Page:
Uncanny X-Men: Divided We StandUncanny X-Men: Divided We Stand
Uncanny X-Men: Divided We Stand
Uncanny X-Men: Divided We Stand

As I did with Amazing Spider-Man’s “Brand New Day”, I’d like to use the purchase of a trade paperback to take a look at a complete story arc. This time I’ll be looking at Uncanny X-Men: Divided We Stand. This story arc takes place in the aftermath of the crazy Messiah CompleX, in which the first post-M-Day mutant was born. At the end of that arc Cyclops proclaims that the X-Men are no more. Given that, there are certain expectations that come from an arc called “Divided We Stand”.

I expected to see the majority of the X-Men trying to figure out how they can keep the team together or going off and doing their own thing. Maybe some fallout with the humans or old enemies of theirs. Instead we get a pair of stories – one follows Scott and Emma and the other follows Kurt, Piotr, and Logan. These are well written stories in their own rights – although I feel that Ed Brubaker’s Cyclops doesn’t sound right to me. The stories just don’t seem to live up to the idea of “Divided We Stand” and just seem like filler issues.

The Scott and Emma story starts off with one of my favorite X-Men story-telling devices – they are off on vacation, just relaxing. This gives us insight into who the characters are outside of battle and it’s traditionally always been been one of my favorite aspects of how writers tackle the X-Men. Of course, being X-Men they don’t vacation in Cancun – they vacation in The Savage Land. Yeah, who wouldn’t want to ride dinosaurs while on vacation? On their way back we find out that a few X-Men who had been sent to San Francisco didn’t meet Angle where they were supposed to. We get an idea that things may be a little strange when Angle suddenly forgets his purpose and seems to love being with the hippies.

Emma and Scott land near the Golden Gate bridge and we learn about the Sleeping Celestial. It really gives a sense of how slowly things move in comic books that this doesn’t become a plot point until the recent relaunch of Uncanny X-Men post-Schism. Emma is able to keep Cyclops and herself from being affected by the vibe that’s turning everyone into hippies and they go off in search of their friends.

The rest of their story not only does not deal with any of the kinds of things you’d expect post-Messiah CompleX (ideas of whether or not to reform the team and how), but it also doesn’t really explore things within the construct Brubaker has created. Except for a panel here and there we don’t get to see how being hippies affects any of X-Men. I would have loved to have even seen Scott and Emma fall under the spell to see how they would have dealt with it. It could have been used to reveal more about how they think. Or it could have just been all kinds of fun. Instead they just try and find the person who’s causing this. We get some glimpses of what’s going on and why, but it doesn’t feel like it really has weight. This story (and the book as a whole) doesn’t even answer the question posed on the back of the book: “Is anyone safe in a world without the Uncanny X-Men?” That would have been something great for Brubaker to explore. It’s where I thought he was going with this. Or imagine what it would look like if Cyclops tried to lead a band of hippie X-Men.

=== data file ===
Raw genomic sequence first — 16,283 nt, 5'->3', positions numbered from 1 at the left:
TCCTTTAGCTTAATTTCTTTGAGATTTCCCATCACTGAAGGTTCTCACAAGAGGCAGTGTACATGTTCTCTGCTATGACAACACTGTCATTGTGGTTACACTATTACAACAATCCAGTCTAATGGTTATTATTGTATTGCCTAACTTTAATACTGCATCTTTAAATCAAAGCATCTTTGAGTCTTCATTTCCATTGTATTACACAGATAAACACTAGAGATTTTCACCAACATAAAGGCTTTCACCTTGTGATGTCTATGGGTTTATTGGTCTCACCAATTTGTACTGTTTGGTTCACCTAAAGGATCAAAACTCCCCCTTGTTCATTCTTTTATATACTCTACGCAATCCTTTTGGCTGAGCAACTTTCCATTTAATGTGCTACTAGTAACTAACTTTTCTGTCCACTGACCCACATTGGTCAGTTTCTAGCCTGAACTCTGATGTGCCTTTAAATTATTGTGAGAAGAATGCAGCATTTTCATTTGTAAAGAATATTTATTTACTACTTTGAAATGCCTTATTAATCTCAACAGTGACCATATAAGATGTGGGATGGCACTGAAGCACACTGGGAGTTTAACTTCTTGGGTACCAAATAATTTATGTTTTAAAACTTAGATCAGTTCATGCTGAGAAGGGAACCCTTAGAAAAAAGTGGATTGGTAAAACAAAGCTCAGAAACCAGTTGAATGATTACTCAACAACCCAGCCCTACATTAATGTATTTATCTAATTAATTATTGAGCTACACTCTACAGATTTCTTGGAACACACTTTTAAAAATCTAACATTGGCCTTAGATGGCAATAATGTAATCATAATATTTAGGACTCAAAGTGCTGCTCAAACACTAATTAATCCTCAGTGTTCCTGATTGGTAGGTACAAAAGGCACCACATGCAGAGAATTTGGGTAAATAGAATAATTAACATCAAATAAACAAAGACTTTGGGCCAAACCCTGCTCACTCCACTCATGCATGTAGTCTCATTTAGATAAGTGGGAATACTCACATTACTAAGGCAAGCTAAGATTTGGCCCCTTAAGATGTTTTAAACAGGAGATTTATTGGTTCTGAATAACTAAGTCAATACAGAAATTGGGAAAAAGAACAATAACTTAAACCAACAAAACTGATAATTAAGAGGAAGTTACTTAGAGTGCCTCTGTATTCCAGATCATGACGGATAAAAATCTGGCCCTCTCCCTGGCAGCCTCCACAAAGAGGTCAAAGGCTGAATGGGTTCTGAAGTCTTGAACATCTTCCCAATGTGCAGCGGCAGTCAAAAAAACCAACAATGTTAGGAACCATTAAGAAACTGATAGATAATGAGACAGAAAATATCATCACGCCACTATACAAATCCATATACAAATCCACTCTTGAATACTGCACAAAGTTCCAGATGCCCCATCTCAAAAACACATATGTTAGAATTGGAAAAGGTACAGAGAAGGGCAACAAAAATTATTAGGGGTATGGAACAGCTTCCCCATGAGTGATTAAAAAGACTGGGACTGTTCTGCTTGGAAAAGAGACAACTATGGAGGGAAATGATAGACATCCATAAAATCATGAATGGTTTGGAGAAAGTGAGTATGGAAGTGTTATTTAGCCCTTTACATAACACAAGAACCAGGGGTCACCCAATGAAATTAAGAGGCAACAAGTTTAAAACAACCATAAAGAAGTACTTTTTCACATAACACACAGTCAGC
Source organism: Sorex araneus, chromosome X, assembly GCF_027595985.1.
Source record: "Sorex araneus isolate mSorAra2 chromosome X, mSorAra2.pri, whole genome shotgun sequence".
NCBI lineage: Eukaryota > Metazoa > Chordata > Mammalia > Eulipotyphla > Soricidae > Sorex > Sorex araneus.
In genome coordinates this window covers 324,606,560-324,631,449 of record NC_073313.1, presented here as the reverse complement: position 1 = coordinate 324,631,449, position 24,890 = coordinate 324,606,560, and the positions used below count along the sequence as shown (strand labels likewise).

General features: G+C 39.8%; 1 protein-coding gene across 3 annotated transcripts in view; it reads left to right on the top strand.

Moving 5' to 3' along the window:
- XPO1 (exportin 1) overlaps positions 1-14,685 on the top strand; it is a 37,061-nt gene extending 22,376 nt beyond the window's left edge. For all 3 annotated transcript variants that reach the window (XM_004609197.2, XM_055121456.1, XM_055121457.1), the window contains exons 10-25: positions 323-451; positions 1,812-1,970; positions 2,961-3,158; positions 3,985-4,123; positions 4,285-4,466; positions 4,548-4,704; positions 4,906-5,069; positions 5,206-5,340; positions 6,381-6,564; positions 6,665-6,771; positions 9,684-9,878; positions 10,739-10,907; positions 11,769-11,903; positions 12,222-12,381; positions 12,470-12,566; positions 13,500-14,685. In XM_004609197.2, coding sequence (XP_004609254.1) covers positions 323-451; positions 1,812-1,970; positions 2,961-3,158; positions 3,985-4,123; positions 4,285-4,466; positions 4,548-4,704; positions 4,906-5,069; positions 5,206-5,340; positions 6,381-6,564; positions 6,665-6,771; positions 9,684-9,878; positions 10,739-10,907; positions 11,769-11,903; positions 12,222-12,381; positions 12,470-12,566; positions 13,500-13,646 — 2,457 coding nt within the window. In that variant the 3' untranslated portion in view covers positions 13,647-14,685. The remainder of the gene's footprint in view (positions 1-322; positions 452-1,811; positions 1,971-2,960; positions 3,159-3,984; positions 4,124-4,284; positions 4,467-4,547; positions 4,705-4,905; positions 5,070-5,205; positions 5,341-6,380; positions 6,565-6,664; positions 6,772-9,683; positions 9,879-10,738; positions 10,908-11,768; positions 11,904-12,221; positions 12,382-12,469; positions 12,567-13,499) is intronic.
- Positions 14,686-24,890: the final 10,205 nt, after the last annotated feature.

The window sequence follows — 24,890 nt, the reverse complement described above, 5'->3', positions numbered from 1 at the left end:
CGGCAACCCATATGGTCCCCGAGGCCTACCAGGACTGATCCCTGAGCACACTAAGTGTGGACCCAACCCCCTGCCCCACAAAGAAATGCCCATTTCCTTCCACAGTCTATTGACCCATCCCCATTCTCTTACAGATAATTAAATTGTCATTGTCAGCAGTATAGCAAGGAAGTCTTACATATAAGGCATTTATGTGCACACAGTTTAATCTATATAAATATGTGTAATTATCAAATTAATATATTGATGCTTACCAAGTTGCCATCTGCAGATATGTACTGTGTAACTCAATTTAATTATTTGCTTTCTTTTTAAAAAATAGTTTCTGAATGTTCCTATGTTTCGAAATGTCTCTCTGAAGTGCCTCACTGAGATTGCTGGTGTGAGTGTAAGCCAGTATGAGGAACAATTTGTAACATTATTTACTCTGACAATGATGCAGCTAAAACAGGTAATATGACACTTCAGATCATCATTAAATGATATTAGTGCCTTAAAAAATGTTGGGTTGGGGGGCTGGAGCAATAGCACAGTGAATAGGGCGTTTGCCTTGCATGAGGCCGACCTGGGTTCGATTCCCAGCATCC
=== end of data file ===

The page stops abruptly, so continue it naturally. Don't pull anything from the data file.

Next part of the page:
The other story in the book focuses on best buds Wolverine, Nightcrawler, and Colossus. Colossus wants to go back to Russia to visit his parents’ grave. The best thing about this story is that you get a really good feel for how these guys are such good friends. It really helps to underscore how Wolverine must feel now. He has AoA Nightcrawler instead of regular Nightcrawler in his life and Colossus stayed on Utopia post-Schism. So his best friends are no longer with him. Their story is more or less what you’d expect from a teleporter and two bruisers who enjoy drinking going from town to town. There’s lots of brawling and great quips from everyone involved. Something happens in Russia, but I don’t want to spoil it – even if it came out a few years ago.

Really, the Wolverine story is a lot more like what I thought this story arc was going to be – groups of X-Men off on their own now that the team was disbanded. The Hippie story was fun, but felt like a missed opportunity – if that section had been at least 1.5 times as many issues, they could have really taken advantage of having a bunch of X-Men acting like hippies. The Wolverine section was spot-on and it’s the biggest reason I didn’t had the arc. Had I been reading it as it came out, I think I would definitely felt as though they’d wasted a bunch of setup time for a story that didn’t really go as far as it should have.

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